In a city that practically wrote the book on gastronomy, Paris is a foodie’s paradise. In true Parisian fashion, each season brings a new fad — in this case, new restaurants luring those who are suckers for a great menu. We’ve rounded up five hot eateries that are worth penciling into your itinerary.
In the place of an old butcher shop (one where I even once ordered six roasted chickens for my first Thanksgiving in Paris) is a new restaurant by Franck Aboudarham called Encore — and yes, we want more. Located in the heart of the 9th arrondissement, this street is home to an abundance of great foodie spots, such as L’Office, Vivant Table and its sister wine bar, Vivant Cave. The décor inside is clean and simple, keeping the food as the centerpiece. Encore’s team has selected from the best producers in Paris and beyond — Hugo Desnoyer for the meat; Fromagerie Quatrehomme for the cheese; and fourth-generation market farmer Joël Thiébault for the produce. These top-notch products are put on a pedestal at the hands of chef Yoshi Morie, previously of Le Petit Verdot in Saint Germain, where he effortlessly works in his Japanese influence to create a unique Franco-Japanese cuisine. With a well-edited wine list focusing on natural French wines, Encore has all of the bases covered. Be sure to reserve in advance, as this restaurant has quickly become a favorite of locals and visitors alike. 43 rue Richer, 75009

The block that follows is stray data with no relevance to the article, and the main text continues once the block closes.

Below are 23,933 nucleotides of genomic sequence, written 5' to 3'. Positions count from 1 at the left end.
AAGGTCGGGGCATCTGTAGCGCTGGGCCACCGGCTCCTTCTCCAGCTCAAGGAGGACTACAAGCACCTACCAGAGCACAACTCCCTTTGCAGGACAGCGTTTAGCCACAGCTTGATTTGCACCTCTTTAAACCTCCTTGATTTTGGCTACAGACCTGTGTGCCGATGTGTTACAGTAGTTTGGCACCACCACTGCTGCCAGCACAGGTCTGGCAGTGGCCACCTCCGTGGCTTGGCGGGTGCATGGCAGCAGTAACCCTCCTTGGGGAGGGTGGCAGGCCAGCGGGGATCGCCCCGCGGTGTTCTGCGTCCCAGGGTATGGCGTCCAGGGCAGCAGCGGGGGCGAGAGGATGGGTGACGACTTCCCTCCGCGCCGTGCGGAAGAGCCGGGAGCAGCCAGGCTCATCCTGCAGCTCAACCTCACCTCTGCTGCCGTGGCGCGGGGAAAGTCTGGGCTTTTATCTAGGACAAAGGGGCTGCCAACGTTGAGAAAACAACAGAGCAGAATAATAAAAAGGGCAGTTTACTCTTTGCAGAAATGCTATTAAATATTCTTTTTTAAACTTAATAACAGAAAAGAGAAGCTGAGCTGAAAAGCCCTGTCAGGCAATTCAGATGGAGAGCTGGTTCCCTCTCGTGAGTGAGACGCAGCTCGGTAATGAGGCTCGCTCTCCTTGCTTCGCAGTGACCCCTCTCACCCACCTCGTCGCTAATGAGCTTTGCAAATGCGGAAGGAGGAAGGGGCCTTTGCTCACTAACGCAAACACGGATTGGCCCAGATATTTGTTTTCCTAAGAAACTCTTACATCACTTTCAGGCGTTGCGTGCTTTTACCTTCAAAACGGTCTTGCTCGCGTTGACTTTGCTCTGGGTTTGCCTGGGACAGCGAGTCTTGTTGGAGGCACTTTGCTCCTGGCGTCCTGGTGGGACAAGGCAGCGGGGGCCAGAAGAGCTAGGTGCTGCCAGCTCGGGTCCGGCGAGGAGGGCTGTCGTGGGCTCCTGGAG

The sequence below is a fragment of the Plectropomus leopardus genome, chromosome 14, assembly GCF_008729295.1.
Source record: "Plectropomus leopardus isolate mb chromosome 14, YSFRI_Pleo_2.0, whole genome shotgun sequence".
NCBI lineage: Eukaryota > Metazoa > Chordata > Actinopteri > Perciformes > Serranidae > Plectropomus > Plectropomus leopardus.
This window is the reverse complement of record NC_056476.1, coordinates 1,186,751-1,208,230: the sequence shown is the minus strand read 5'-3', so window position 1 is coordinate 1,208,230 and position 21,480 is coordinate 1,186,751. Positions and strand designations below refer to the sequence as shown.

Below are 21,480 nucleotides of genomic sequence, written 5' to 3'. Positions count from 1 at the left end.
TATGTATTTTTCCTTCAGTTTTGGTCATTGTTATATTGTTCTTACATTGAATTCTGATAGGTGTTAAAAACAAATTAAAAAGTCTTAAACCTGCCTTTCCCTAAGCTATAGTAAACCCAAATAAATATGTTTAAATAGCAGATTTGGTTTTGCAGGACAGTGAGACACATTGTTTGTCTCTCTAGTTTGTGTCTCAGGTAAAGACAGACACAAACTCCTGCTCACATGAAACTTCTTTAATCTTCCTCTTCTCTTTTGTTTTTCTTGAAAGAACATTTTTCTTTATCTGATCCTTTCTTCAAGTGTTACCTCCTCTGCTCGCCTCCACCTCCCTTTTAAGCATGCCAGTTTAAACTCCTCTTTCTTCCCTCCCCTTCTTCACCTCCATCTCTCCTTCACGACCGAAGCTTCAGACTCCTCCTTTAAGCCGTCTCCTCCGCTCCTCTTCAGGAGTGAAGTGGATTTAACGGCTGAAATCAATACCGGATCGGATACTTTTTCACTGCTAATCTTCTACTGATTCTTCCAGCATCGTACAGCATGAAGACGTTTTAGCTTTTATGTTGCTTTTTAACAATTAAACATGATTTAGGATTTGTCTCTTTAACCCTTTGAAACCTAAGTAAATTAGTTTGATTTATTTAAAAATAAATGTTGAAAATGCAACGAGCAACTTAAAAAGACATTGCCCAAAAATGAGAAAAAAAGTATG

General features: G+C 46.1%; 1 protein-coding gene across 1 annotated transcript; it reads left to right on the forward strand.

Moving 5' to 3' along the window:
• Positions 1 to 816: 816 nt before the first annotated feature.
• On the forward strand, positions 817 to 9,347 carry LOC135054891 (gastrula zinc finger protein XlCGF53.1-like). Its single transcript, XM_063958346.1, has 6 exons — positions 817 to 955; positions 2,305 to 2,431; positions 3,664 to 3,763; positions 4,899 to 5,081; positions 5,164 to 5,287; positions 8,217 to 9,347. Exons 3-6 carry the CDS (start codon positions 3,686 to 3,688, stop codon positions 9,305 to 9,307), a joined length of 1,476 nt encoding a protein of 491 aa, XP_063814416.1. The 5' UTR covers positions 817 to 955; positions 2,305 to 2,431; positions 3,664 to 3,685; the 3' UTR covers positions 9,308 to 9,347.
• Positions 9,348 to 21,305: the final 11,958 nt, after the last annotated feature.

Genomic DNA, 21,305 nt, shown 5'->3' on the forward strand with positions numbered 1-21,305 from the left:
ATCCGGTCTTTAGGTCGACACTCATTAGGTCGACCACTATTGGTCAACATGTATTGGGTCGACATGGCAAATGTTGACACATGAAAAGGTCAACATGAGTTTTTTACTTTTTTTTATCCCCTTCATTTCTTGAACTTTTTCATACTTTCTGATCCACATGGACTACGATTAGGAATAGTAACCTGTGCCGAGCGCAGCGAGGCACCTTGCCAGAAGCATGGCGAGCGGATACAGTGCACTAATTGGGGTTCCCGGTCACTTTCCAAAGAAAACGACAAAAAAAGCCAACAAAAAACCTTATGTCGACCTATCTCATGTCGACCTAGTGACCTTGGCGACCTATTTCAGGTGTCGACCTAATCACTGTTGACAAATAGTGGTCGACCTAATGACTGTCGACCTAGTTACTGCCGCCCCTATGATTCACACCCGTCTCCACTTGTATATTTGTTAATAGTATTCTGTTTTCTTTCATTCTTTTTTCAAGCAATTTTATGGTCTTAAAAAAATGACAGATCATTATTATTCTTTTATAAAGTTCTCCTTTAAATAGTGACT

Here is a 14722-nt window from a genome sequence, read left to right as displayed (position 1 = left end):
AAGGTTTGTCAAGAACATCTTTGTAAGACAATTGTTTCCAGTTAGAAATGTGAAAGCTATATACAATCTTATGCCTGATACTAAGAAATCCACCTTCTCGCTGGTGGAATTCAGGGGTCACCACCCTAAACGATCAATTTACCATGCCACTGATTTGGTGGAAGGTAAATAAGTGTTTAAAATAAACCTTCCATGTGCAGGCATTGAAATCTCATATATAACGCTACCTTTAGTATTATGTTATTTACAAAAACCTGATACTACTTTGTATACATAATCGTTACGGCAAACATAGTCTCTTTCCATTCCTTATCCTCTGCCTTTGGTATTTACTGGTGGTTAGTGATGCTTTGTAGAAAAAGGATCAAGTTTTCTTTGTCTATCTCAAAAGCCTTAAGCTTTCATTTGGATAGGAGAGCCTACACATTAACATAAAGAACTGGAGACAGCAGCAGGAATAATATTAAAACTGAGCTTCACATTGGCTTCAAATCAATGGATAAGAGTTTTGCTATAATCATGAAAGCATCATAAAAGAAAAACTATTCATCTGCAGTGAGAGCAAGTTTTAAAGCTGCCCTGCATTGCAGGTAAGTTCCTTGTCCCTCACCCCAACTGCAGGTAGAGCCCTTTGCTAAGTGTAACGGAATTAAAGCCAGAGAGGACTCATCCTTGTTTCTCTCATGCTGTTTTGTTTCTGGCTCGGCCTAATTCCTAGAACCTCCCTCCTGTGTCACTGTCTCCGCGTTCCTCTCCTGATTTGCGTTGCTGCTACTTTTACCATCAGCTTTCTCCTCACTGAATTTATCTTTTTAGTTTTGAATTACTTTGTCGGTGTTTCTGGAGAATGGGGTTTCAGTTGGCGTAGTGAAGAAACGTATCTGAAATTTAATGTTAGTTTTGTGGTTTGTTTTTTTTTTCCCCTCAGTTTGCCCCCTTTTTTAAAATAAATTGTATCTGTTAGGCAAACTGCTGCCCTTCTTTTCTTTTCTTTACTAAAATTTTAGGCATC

You may know of La Buvette, the natural wine bar in the 11th arrondissement of Paris — well, this place has nothing to do with it. Think more Buvette on Grove Street in New York City, as this is its newest sister outpost across the Atlantic. Founded by Manhattan native Jody Williams, Buvette has a distinctly New York feel with a menu that has been tailored to the Franco-American palate. The rustic wrap-around bar, the huge hand-drawn chalkboard depicting a map of France and the well-edited wine list gives Buvette instant appeal from the street. Inside, the atmosphere is warm, inviting and casual, making you feel right at home.